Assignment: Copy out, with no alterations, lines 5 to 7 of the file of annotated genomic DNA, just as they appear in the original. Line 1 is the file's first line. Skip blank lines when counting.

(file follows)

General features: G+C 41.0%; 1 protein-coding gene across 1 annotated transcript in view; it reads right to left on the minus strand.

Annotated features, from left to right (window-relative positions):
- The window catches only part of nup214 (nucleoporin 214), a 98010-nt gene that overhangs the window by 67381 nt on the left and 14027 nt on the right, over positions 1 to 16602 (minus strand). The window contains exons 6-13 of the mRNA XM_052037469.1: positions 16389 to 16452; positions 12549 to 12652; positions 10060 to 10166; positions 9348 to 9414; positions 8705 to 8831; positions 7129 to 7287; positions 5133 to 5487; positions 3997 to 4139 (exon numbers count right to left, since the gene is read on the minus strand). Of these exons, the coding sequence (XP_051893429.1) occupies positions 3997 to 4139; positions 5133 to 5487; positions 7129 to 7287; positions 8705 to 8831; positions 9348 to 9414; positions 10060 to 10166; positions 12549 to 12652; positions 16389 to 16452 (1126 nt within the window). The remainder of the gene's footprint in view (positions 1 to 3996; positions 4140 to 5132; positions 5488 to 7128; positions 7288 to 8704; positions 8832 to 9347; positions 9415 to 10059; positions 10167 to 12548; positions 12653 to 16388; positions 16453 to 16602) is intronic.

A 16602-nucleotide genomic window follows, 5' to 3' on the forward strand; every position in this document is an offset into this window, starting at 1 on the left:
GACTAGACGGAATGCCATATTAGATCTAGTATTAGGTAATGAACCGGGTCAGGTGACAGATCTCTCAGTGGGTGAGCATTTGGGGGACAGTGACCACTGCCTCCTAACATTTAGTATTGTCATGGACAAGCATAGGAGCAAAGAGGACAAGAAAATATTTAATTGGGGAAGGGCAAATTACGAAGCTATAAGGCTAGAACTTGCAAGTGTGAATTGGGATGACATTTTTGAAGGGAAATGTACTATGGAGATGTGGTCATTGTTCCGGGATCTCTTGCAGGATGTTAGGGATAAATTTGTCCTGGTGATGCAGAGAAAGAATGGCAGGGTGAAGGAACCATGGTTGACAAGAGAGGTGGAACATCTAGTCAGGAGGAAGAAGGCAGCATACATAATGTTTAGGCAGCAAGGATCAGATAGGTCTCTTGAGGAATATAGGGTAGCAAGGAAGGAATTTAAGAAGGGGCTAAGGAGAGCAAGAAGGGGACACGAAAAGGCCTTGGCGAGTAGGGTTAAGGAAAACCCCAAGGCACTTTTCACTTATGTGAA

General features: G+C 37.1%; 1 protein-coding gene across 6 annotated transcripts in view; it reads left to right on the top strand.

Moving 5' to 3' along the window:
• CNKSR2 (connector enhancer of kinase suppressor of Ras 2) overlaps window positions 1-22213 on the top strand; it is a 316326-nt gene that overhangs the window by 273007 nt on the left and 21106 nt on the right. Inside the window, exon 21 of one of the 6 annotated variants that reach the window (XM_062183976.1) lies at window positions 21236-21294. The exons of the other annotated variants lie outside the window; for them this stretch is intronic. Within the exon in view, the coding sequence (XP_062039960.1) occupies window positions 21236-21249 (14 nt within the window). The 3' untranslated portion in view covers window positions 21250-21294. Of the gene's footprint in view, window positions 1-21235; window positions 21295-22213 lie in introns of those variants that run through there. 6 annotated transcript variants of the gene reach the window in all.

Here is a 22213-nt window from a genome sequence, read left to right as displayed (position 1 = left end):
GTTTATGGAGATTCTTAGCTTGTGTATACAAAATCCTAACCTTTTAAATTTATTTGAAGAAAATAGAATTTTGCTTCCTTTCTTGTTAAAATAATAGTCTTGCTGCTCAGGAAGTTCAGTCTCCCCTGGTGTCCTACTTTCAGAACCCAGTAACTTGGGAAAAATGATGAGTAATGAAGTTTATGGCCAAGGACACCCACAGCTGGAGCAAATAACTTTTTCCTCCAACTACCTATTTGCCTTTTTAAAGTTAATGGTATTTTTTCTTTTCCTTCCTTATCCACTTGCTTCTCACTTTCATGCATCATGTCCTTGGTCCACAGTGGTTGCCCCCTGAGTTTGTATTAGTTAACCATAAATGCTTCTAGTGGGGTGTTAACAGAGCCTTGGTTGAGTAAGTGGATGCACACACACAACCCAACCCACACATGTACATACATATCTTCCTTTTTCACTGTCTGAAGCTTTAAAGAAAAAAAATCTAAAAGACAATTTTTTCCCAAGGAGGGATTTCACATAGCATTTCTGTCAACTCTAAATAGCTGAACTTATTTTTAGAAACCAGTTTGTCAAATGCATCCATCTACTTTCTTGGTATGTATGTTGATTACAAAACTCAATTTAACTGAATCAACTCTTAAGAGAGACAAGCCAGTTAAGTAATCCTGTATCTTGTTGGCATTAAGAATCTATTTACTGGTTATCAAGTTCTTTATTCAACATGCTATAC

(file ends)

GACTAGACGGAATGCCATATTAGATCTAGTATTAGGTAATGAACCGGGTCAGGTGACAGATCTCTCAGTGGGTGAGCATTTGGGGGACAGTGACCACTGCCTCCTAACATTTAGTATTGTCATGGACAAGCATAGGAGCAAAGAGGACAAGAAAATATTTAATTGGGGAAGGGCAAATTACGAAGCTATAAGGCTAGAACTTGCAAGTGTGAATTGGGATGACATTTTTGAAGGGAAATGTACTATGGAGATGTGGTCATTGTTCCGGGATCTCTTGCAGGATGTTAGGGATAAATTTGTCCTGGTGATGCAGAGAAAGAATGGCAGGGTGAAGGAACCATGGTTGACAAGAGAGGTGGAACATCTAGTCAGGAGGAAGAAGGCAGCATACATAATGTTTAGGCAGCAAGGATCAGATAGGTCTCTTGAGGAATATAGGGTAGCAAGGAAGGAATTTAAGAAGGGGCTAAGGAGAGCAAGAAGGGGACACGAAAAGGCCTTGGCGAGTAGGGTTAAGGAAAACCCCAAGGCACTTTTCACTTATGTGAA

General features: G+C 37.1%; 1 protein-coding gene across 6 annotated transcripts in view; it reads left to right on the top strand.

Moving 5' to 3' along the window: